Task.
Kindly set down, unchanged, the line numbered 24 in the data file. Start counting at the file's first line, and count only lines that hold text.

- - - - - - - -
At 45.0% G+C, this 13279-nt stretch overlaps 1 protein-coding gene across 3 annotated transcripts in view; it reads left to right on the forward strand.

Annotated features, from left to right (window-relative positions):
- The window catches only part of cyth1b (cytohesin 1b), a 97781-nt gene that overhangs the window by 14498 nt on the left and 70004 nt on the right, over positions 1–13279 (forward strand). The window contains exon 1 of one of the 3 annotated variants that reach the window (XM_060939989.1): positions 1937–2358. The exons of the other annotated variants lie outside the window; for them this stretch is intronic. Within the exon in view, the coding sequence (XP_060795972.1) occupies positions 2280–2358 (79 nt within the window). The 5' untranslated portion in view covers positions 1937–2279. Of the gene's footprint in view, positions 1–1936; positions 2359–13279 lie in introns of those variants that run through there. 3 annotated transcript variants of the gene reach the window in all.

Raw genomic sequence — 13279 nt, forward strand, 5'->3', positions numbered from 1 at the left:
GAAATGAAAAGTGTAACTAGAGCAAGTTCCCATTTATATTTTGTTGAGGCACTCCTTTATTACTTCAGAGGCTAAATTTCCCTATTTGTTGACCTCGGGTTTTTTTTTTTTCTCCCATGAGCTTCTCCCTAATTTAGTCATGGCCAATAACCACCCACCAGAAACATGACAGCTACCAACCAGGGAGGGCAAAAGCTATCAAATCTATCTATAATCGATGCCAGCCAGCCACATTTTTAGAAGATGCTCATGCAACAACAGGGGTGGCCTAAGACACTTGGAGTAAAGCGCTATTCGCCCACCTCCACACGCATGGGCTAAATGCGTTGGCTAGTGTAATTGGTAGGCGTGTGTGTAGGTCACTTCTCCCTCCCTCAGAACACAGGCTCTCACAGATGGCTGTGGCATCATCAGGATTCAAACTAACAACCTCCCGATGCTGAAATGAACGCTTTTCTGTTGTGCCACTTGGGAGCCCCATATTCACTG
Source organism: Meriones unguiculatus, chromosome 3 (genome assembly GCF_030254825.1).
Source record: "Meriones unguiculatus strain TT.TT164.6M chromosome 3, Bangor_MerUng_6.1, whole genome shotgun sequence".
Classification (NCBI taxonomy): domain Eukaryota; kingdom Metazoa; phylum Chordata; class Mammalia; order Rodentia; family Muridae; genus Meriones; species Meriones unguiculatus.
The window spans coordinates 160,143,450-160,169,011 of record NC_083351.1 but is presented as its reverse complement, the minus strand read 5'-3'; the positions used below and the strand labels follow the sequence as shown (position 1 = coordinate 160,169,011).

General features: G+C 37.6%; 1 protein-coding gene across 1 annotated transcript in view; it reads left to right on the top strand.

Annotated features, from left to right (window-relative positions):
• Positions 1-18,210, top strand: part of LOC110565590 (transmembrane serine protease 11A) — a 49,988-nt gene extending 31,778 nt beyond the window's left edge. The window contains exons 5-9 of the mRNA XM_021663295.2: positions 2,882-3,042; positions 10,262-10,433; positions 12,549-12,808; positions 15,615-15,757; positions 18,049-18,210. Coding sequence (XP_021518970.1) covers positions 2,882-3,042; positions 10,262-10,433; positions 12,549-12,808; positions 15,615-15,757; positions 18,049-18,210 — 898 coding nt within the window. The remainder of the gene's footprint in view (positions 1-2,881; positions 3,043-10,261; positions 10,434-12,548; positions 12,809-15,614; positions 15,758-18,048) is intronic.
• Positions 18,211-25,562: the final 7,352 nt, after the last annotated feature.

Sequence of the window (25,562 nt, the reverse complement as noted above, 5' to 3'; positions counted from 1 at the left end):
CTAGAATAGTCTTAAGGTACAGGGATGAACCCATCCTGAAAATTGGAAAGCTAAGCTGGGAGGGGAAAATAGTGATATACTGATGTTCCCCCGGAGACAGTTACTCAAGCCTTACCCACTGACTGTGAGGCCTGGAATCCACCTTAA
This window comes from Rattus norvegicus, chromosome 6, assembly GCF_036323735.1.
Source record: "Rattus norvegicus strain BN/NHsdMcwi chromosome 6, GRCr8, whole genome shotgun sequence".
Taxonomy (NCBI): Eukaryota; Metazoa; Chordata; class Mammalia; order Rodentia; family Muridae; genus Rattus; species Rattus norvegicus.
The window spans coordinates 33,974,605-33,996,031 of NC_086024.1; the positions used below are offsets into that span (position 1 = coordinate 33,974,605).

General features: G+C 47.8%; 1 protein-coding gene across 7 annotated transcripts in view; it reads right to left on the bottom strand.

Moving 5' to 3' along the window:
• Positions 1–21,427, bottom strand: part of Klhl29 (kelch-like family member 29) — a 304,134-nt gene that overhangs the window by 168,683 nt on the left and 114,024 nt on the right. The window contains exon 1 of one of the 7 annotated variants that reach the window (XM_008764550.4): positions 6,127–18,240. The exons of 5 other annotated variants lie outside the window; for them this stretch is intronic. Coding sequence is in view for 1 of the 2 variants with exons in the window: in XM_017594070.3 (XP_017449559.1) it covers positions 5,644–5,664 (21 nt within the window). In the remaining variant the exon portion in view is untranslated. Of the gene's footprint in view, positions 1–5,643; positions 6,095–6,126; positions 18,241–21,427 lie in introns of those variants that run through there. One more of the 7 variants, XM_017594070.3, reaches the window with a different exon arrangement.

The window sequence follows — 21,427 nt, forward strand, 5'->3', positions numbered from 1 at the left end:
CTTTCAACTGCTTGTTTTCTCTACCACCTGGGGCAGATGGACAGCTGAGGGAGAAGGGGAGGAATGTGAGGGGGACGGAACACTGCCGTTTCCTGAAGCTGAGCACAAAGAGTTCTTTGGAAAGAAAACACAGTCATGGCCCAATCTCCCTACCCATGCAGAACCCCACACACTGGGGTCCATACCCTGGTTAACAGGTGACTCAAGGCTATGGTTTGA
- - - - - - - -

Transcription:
CTTTCAACTGCTTGTTTTCTCTACCACCTGGGGCAGATGGACAGCTGAGGGAGAAGGGGAGGAATGTGAGGGGGACGGAACACTGCCGTTTCCTGAAGCTGAGCACAAAGAGTTCTTTGGAAAGAAAACACAGTCATGGCCCAATCTCCCTACCCATGCAGAACCCCACACACTGGGGTCCATACCCTGGTTAACAGGTGACTCAAGGCTATGGTTTGA